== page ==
The second event occurred when an elderly gentleman (whom I had been visiting as a volunteer home-health aide) offered me a piece of Kraft Swiss cheese. Normally, I wouldn’t have considered accepting. I did not eat cheese, much less pasteurized, processed and artificially flavored cheese. Worse still, I happened to be sick with a head cold that day. According to my belief system at that time, if I fasted on juice I would be over the cold in a day. However, if I allowed great lumps of indigestible dairy products to adhere to my innards I would no doubt remain sick for a week — if I did not go on to develop pneumonia.
But, Mr. Davis was earnest and persistent in his expression of gratitude, and would have taken as a personal rebuke my refusal of the cheese. Shaking with trepidation, I chewed the dread processed product.
To my great surprise, it seemed to have a healing effect. My cold symptoms disappeared within an hour. It was as if my acceptance of his gratitude healed me.
Nonetheless, even after this miracle I could not let go. I actually quit visiting Davis to avoid further defiling myself. This was a shameful moment, a sign that I was drowning.
The life-ring which finally drew me out was tossed by a Benedictine monk named Brother David Stendal-Rast. I had met him at a seminar he gave on the subject of gratitude. Afterwards, I volunteered to drive him home, for the covert purpose of getting to know him better. (This may be called “opportunistic volunteerism.”) On the way to his monastery, although secretly sick of it, I bragged a bit about my oral self-discipline, hoping to impress the monk. I thought that he would respect me for never filling my stomach more than by half, and so on. David’s actions over the subsequent days were a marvelous example of teaching through action.
The drive was long. In the late afternoon, we stopped for lunch at one of those out of place Chinese restaurants — the kind that flourish in small towns where it seems no one of remotely oriental ancestry has ever lived. As expected, all the waiters were Caucasian, but the food was unexpectedly good. The sauces were fragrant and tasty, the vegetables fresh, and the eggrolls crisp. We were both pleasantly surprised.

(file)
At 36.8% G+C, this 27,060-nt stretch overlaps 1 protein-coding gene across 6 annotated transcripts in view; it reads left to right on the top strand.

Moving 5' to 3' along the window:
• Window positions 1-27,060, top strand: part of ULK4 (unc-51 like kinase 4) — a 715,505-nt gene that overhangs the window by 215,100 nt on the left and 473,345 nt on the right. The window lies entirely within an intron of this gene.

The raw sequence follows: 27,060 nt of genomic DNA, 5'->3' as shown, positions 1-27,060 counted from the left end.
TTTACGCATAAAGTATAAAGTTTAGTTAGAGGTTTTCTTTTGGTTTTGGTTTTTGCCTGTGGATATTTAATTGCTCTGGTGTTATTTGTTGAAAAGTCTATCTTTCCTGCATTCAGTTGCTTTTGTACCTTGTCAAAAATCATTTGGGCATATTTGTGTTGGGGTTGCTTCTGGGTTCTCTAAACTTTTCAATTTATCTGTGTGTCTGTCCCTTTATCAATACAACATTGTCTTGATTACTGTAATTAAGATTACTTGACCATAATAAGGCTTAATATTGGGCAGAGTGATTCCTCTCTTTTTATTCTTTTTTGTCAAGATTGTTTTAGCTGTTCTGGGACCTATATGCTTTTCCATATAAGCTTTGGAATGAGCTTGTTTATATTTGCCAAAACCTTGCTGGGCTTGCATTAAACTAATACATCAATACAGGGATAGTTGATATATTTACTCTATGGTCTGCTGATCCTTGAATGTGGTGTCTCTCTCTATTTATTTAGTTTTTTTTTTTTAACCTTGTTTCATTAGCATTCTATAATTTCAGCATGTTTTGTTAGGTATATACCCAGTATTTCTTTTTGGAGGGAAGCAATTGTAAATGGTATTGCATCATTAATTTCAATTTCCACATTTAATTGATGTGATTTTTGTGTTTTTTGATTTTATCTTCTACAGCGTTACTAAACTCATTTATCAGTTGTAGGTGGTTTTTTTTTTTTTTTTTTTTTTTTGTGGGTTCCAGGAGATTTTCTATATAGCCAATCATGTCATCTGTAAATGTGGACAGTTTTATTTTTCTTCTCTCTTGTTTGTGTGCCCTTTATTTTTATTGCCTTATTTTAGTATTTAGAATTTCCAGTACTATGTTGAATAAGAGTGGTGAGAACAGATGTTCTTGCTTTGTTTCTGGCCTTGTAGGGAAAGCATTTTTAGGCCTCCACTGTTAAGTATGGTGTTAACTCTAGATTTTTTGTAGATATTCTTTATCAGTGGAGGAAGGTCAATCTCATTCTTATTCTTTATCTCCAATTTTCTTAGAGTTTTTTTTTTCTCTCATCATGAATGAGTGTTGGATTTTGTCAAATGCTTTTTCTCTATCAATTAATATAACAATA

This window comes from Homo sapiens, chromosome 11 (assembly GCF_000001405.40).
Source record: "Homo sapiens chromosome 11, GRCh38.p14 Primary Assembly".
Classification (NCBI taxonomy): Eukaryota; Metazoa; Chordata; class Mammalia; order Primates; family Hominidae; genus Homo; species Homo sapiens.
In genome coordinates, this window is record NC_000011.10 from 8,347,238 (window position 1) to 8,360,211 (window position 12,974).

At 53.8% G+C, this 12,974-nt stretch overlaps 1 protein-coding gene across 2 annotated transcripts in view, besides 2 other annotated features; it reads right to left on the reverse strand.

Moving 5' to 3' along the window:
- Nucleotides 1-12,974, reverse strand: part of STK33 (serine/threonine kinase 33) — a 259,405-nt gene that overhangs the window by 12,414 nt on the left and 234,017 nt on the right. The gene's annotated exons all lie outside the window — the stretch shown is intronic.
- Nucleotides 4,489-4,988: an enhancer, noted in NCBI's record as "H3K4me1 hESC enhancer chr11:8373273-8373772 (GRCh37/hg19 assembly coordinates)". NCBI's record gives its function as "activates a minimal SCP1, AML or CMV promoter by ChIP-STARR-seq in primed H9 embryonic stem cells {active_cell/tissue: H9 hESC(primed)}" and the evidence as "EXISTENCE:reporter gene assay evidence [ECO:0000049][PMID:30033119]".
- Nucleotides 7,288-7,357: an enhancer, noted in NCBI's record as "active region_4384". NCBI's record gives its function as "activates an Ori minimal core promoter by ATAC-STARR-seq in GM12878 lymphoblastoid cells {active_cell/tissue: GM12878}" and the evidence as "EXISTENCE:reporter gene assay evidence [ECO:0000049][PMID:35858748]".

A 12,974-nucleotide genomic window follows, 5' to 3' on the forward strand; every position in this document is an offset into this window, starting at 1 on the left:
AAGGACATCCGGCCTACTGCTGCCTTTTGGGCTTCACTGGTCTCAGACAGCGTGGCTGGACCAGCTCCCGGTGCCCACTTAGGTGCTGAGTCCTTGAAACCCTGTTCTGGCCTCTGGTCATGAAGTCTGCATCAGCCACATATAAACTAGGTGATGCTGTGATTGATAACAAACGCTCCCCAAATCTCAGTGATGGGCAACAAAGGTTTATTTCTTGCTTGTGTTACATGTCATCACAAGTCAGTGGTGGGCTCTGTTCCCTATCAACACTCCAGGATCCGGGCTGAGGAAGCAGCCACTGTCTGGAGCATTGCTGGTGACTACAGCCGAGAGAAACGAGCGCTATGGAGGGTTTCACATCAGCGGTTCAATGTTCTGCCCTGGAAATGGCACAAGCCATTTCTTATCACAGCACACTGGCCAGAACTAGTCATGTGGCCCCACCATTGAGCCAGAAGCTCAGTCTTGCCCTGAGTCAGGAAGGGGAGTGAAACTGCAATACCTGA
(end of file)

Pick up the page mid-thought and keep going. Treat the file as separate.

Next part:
After I had eaten the small portion which sufficed to fill my stomach halfway, Brother David casually mentioned his belief that it was an offense against God to leave food uneaten on the table. This was particularly the case when such a great restaurant had so clearly been placed in our path as a special grace. David was a slim man and a monk, so I found it hardly credible that he followed this precept generally. But he continued to eat so much that I felt good manners, if not actual spiritual guidance, required me to imitate his example. I filled my belly for the first time in a year.
Then, he upped the ante. “I always think that ice cream goes well with Chinese food, don’t you?” he asked, blandly. Ignoring my incoherent reply, Brother David directed us to a Friendly’s Ice Cream Parlor, and purchased me a triple scoop cone.
David led me on a two mile walk through the unexceptional town as we ate our ice cream, edifying me with spiritual stories and, in every way, keeping my mind from dwelling on the offense against Health Food I had just committed. Later that evening, Brother David ate an immense dinner in the monastery dining room, all the while urging me to have more of one dish or another. I understood the point. But what mattered more was the fact that this man, for whom I had the greatest respect, was giving me permission to break my Health Food vows. It proved a liberating stroke.
Yet, it was more than a month later that I finally decided to make a decisive break. I was filled with feverish anticipation. Hordes of long suppressed gluttonous desires, their legitimacy restored, clamored to receive their due. On the twenty minute drive into town, I planned and re-planned my junk food menu. Within ten minutes of arriving, I had eaten three tacos, a medium pizza, and a large milkshake. I brought the ice cream sandwich and banana split home, for I was too stuffed to violate my former vows further. My stomach was stretched to my knees.
The next morning I felt guilty and defiled. Only the memory of Brother David kept me from embarking on a five day fast. (I only fasted two days.) It took me at least two more years to attain the ability to follow a middle way in eating easily, without rigid calculation or wild swings.